As the car passes above 25mph, the petrol motor will kick in for both the 300h and 450h models, but it does so in an unobtrusive fashion. There’s no obvious clunk or engagement from the engine, it just blends into the power easily.


If you want the full force of acceleration offered in any of the GS models, there’s a cultured growl from the V6 motors. Once up to speed, they are happy to settle into the background and keep their own counsel. Choose the outrageously fast GS F with its 5.0-litre V8 and you enjoy one of the crispest engine notes on the planet when it’s in full flow.


In the F Sport models, the big 19-inch alloy wheels stir up a fair amount of road rumble, which is at odds with the calm serenity of the GS’s cabin. Other models are much less prone to this with their smaller wheel and tyre combinations. Thankfully, all GS models do a very sound job of keeping wind whistle to a very low level at high speeds.


Safety equipment

Lexus did not get around to putting this 2012-on generation of GS up for assessment by Euro NCAP, but it’s safe to bet it would have performed very well. Every GS comes with no less than 10 airbags as standard, surrounding its occupants with twin front, side, front and rear curtain, and front knee airbags.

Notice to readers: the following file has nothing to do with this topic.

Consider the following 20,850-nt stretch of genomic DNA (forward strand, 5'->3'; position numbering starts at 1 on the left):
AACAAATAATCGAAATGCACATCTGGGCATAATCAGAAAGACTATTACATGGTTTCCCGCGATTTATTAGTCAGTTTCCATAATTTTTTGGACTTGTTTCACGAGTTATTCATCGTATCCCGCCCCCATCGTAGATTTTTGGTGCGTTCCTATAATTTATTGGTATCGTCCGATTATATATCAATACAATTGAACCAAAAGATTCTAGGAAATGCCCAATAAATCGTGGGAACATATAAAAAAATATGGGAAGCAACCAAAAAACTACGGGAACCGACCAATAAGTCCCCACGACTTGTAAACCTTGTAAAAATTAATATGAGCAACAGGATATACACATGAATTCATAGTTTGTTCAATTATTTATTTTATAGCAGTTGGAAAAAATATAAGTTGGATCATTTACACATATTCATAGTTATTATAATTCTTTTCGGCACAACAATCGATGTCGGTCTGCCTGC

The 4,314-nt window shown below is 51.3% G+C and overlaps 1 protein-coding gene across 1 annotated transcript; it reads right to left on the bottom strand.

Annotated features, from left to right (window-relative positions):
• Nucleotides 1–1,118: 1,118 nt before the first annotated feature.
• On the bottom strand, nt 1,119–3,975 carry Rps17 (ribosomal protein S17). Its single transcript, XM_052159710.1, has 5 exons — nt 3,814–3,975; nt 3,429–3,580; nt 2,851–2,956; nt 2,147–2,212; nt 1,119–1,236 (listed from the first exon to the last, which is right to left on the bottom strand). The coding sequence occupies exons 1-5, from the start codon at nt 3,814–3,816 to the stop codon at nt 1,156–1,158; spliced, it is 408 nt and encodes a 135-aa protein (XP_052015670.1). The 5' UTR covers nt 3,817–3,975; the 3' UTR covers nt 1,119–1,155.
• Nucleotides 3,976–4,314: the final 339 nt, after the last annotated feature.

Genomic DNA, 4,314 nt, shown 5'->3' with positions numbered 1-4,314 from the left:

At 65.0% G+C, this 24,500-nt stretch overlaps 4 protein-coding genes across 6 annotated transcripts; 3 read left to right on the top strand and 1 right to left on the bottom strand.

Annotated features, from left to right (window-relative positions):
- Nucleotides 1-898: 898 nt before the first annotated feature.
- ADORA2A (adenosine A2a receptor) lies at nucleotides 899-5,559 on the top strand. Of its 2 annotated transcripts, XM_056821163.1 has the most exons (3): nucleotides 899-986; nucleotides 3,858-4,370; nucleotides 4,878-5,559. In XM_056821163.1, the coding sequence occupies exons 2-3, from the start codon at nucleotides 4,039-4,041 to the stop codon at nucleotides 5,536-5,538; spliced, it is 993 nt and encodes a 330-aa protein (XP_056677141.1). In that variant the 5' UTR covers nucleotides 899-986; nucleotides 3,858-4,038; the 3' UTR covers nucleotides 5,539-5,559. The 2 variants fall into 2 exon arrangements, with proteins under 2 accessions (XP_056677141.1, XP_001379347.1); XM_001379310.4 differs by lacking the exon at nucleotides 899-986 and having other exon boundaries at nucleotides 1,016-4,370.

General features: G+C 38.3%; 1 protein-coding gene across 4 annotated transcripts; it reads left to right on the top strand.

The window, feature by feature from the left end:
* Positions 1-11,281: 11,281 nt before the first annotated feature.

This comprehensive suite of airbags is complemented by an early version of autonomous emergency braking that can detect a hazard in the road ahead using radar. If the driver doesn’t make a move to avoid the obstacle, the car’s system will perform an emergency stop to avoid a collision or reduce its effects.


As well as this, you get the expected ESP traction and stability controls, ABS brakes with post-collision braking to lessen the car’s speed after an accident, and a tyre pressure monitoring system. Lexus also fitted a Driver Monitor Camera that can spot if the driver is becoming tired or fatigued. It will alert the driver and recommend you stop for a break.


There are five three-point seat belts in the GS and Isofix child seat mounts on the two outer rear chairs to securely fit a kiddy seat in place.


Maximum EV range